Do small companies understand the new pension rules?by Jay Elwes / September 17, 2014 / Leave a comment
Rather than pushing citizens into making decisions, governments have, in recent years, taken to “nudging” them towards better choices. This notion of nudging led to the establishment of a “nudge” unit within Downing Street, intent on tilting the floor beneath the population’s feet to gently encourage their movement in a direction of the government’s choosing.
One of the most significant manifestations of the nudge technique has been in pensions. Company pension schemes have always had the essential characteristic of being “opt-in,” that is, you are only in if you want to be. But the nudge principle, when applied to pensions, suggests that it would be much more effective to make pensions schemes “opt-out,” so that employees are automatically enrolled in the company scheme unless they say otherwise. The intention is to create conditions such that more people in Britain save for their retirement. This is the thinking behind Britain’s new auto-enrolment company pension scheme. But has it worked?
“We are very encouraged about take-up,” says Charles Counsell, the Executive Director for Automatic Enrolment at The Pensions Regulator. “We’ve got through all of the large employers,” he says, adding that over 99 per cent of all companies have signed up to the scheme without the need for regulatory intervention. “That means over four million people are now saving into pensions who weren’t previously.” According to the Department for Work and Pensions, the opt-out rate is a mere 9 per cent.
The introduction of auto-enrolment pension schemes began in 2012 and has been staggered. Larger companies were required to set up schemes first. But in the coming two years, small and micro employers, that is companies employing fewer than 50 employees, will begin enrolment. At this point, the number of companies being brought into the scheme will be very substantial. The Pensions Regulator estimates that between January and April 2017, 215,000 small companies will join the scheme and that by the time the enrolment process comes to an end in 2018, a total of 1.3m companies will have enrolled. Is the pensions market up to the task of providing this amount of new pensions products?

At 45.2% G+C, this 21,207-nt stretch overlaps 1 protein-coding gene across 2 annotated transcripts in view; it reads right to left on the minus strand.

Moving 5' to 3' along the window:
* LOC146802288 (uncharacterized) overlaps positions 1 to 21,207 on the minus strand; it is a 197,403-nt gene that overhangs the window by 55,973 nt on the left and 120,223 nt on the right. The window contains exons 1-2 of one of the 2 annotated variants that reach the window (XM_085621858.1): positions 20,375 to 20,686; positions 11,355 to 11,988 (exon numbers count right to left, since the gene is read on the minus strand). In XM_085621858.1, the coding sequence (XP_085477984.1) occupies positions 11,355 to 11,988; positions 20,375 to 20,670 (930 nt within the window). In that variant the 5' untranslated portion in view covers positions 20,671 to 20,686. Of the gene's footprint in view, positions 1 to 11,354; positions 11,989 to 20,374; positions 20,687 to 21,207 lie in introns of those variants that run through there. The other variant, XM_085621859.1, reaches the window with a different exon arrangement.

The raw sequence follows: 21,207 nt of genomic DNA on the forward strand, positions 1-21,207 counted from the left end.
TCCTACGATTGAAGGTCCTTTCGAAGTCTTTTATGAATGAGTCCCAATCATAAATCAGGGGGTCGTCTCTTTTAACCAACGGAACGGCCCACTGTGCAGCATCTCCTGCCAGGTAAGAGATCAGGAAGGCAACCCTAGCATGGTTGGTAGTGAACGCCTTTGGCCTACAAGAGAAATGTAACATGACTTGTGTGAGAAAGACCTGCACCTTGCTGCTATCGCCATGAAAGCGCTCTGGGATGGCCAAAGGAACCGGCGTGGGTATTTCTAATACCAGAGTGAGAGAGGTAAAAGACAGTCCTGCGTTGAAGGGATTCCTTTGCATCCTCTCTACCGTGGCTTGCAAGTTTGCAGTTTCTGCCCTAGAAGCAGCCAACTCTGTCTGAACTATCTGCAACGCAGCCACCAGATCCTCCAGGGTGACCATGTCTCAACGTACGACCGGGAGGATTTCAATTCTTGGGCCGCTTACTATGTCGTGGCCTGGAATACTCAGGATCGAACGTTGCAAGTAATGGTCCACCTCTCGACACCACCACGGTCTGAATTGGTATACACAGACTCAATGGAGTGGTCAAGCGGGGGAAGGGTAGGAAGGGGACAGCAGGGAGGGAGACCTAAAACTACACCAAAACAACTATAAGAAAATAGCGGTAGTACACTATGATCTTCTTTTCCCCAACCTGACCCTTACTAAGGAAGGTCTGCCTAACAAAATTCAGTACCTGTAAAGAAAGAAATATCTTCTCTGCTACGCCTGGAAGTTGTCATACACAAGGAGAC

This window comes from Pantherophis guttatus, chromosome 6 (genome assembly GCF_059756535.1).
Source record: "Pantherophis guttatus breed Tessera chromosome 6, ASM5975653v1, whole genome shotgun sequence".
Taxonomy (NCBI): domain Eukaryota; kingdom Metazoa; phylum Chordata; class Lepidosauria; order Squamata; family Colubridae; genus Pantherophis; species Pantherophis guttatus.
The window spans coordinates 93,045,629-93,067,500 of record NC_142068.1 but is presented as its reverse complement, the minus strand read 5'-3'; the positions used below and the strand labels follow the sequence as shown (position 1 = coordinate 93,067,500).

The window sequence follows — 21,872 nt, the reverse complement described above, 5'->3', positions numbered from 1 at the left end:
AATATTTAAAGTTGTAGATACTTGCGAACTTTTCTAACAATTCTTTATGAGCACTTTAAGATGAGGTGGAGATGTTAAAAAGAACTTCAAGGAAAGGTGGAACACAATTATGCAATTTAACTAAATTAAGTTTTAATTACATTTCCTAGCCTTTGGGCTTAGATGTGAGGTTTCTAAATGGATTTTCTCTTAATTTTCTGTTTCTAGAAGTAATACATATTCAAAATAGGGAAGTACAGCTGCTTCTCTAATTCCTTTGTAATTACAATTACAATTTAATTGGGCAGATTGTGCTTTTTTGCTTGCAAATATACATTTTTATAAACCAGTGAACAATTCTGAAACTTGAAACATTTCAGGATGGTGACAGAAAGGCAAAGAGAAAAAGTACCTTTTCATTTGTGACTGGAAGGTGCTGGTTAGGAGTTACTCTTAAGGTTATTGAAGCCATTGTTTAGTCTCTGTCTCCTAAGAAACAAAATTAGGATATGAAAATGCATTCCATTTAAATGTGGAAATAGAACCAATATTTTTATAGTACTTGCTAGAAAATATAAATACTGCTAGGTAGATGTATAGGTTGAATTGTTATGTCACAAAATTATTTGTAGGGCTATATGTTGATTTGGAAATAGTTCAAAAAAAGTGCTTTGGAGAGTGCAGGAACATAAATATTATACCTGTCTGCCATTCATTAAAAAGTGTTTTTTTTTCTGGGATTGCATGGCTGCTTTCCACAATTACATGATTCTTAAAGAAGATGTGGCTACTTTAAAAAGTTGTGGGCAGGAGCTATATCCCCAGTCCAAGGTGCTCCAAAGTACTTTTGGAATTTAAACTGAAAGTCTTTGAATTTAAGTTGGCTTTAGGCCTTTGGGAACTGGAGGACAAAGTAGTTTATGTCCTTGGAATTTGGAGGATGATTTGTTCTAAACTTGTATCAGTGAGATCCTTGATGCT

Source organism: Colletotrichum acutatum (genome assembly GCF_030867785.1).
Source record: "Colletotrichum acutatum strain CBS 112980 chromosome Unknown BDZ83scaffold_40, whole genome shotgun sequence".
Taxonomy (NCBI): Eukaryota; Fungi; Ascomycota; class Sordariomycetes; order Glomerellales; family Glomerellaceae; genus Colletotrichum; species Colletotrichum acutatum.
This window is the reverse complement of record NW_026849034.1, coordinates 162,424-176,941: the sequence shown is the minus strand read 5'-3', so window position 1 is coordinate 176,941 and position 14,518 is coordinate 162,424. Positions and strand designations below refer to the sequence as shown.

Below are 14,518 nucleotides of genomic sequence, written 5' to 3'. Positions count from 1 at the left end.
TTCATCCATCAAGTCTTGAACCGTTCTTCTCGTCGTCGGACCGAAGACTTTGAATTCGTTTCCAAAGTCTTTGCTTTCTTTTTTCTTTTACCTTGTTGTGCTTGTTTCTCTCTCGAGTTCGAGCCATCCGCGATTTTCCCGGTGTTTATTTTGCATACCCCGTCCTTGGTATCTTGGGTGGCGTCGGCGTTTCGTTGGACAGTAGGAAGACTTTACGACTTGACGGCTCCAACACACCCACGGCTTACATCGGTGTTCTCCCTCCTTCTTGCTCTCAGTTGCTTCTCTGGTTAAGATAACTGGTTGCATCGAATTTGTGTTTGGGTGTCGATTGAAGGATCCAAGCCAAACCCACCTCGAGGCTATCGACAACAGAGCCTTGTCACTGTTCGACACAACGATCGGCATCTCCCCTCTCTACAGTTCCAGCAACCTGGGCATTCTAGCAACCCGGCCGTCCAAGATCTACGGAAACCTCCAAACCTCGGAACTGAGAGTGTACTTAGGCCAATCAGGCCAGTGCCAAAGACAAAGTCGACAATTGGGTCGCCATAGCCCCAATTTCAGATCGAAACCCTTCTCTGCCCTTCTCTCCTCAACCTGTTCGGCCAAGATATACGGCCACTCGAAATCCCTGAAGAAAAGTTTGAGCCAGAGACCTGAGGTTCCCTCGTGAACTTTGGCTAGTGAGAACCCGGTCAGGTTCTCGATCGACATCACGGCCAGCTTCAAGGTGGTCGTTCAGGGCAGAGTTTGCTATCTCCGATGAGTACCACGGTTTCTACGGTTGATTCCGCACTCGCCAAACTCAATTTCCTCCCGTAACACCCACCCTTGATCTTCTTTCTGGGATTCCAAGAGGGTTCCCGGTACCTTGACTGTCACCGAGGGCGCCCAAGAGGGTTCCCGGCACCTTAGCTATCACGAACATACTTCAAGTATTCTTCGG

“I think so,” says Counsell, who says that despite the high volume to come, the market will be able to provide new suitable products to meet expanded demand. And are small companies going to be able to manage their pensions funds and do so efficiently?
“The key to this is that those employers start to prepare early,” says Counsell. “We’ve starting communicating with employers directly, with any employer 12 months before their staging date. The staging date being the date that the duty applies to that particular organisation. And we believe that they should start to look at this 12 months before and that they should prepare in good time.”
The new pensions scheme would be “very akin to the sort of thing any employer currently runs with operating a payroll,” he says. In expenditure terms, the biggest single outlay will be for new software, which will cost around the same as standard payroll software, which is typically based on a per-employee rate.
The other cost to the company of auto-enrolment is made up of the pension contributions themselves. Contribution levels start at 2 per cent, where both the employer and employee contribute 1 per cent. As for the higher contributory stages, Counsell explains: “When it goes to 5 per cent, that is 2 per cent by the employer, and 3 per cent by the employee including tax relief. And when it goes to 8 per cent, it’s 3 and 5 respectively, and of that 5 per cent, 1 per cent is in tax relief.”
“Where we have got concerns,” says Counsell, “is where employers leave it late, leave it to the last minute.” And are many small companies likely to be unprepared? “The proportion of micros that currently know their staging date is not high enough,” he says. The worry is therefore that the huge numbers of companies that are expected to make very specific and detailed provision for their employees may fail to do so.
There is also concern among pensions experts that auto-enrolment funds may be unattractive for investment specialists. The government has capped the fees that may be earned from managing auto-enroled pensions funds at a maximum of 0.75 per cent. This, combined with the substantial regulatory burden that comes along with auto-enrolled pension investment has made some in the City look askance at the opportunity.
Counsell is clear that the aim of auto-enrolment is being met. “The opportunity to get so many millions of people to begin to start to save for their retirement, is just fantastic,” he says. “It is really transformational in terms of the way the people of this country save for their retirement.”